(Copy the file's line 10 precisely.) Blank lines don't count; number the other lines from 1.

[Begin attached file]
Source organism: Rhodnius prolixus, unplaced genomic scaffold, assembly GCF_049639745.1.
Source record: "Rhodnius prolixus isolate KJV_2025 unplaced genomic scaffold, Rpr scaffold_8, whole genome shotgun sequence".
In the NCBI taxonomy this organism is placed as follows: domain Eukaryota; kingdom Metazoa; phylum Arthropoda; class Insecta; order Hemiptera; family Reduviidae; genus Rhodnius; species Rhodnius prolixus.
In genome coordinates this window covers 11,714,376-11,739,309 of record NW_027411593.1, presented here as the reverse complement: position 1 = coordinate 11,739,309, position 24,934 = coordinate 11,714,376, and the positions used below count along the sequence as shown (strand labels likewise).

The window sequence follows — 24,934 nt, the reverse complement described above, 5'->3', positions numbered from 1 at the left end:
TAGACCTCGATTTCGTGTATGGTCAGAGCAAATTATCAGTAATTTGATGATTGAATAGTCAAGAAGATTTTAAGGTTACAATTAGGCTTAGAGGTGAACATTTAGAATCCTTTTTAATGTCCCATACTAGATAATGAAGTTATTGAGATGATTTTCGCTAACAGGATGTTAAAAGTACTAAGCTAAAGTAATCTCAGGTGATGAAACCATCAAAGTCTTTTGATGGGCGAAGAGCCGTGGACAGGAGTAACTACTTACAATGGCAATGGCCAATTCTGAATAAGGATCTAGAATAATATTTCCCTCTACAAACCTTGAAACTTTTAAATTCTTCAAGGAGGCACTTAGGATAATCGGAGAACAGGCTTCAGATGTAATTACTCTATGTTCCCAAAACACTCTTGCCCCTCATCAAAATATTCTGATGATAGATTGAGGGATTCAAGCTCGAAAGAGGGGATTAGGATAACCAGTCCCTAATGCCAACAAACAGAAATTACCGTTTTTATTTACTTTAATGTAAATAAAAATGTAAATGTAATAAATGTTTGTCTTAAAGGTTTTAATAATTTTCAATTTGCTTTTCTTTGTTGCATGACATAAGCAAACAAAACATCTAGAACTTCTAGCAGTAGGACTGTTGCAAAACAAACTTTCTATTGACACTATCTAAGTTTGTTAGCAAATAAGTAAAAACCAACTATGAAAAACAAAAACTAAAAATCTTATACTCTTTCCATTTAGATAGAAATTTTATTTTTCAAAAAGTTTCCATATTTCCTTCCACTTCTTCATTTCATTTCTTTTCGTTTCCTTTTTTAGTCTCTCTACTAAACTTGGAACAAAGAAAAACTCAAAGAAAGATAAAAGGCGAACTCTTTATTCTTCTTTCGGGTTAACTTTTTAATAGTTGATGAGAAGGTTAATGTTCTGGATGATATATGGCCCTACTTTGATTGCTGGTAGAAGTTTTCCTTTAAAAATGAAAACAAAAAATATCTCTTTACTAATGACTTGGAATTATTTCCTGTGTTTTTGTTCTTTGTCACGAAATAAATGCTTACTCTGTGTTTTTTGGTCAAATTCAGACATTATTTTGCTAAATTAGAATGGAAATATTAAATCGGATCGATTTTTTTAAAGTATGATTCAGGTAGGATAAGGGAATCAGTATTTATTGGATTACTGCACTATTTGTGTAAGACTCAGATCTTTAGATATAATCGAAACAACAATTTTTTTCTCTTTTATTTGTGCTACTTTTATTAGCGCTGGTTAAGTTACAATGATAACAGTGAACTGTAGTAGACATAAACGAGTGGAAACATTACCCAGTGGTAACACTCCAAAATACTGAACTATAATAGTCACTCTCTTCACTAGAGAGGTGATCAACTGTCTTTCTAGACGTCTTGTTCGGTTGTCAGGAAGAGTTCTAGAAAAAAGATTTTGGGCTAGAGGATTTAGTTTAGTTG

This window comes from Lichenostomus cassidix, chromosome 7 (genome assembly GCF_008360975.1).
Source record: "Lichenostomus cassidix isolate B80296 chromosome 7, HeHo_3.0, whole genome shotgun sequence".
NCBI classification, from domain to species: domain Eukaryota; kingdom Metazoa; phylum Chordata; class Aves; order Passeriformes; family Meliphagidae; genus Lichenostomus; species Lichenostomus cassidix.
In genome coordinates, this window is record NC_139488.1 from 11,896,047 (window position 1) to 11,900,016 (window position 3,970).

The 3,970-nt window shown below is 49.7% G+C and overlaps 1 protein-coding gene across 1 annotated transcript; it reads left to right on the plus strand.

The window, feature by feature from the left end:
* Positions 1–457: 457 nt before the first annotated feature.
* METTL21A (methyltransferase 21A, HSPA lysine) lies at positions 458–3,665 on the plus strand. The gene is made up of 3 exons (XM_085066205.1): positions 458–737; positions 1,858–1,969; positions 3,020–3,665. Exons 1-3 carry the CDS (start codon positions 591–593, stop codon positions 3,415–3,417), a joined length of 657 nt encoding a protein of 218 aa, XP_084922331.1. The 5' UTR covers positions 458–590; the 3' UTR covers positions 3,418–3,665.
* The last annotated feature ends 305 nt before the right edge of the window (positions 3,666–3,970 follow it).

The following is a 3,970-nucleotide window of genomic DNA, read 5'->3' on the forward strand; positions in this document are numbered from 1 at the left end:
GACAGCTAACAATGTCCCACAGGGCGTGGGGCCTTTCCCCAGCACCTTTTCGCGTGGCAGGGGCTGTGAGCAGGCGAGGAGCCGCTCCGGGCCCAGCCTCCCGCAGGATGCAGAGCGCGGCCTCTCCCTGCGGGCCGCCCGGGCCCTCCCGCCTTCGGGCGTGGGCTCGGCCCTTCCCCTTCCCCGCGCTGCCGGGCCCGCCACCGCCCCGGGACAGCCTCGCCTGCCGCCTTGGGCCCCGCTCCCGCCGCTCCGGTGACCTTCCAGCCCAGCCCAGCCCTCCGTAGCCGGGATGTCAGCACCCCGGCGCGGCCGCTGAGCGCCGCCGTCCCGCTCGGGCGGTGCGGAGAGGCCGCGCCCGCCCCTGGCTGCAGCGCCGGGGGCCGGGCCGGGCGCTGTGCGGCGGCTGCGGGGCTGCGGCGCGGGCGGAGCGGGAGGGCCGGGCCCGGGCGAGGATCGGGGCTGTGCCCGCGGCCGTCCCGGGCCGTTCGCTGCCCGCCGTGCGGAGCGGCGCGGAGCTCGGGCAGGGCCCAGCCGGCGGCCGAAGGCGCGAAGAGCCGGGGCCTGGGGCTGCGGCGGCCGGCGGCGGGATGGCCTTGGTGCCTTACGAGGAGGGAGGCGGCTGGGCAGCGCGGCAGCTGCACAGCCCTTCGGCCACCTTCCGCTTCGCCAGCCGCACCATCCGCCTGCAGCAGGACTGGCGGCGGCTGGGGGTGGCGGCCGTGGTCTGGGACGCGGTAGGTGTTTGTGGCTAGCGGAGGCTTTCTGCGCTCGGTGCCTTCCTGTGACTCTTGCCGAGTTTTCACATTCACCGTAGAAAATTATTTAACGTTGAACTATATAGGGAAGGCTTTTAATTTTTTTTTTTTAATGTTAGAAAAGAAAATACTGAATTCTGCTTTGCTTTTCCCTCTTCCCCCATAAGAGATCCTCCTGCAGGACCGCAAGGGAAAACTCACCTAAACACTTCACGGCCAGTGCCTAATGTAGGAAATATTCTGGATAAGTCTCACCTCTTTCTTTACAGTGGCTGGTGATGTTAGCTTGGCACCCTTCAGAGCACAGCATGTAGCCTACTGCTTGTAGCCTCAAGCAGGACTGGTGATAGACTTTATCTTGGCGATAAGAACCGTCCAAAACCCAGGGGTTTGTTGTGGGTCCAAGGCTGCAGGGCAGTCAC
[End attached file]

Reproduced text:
In genome coordinates, this window is record NC_139488.1 from 11,896,047 (window position 1) to 11,900,016 (window position 3,970).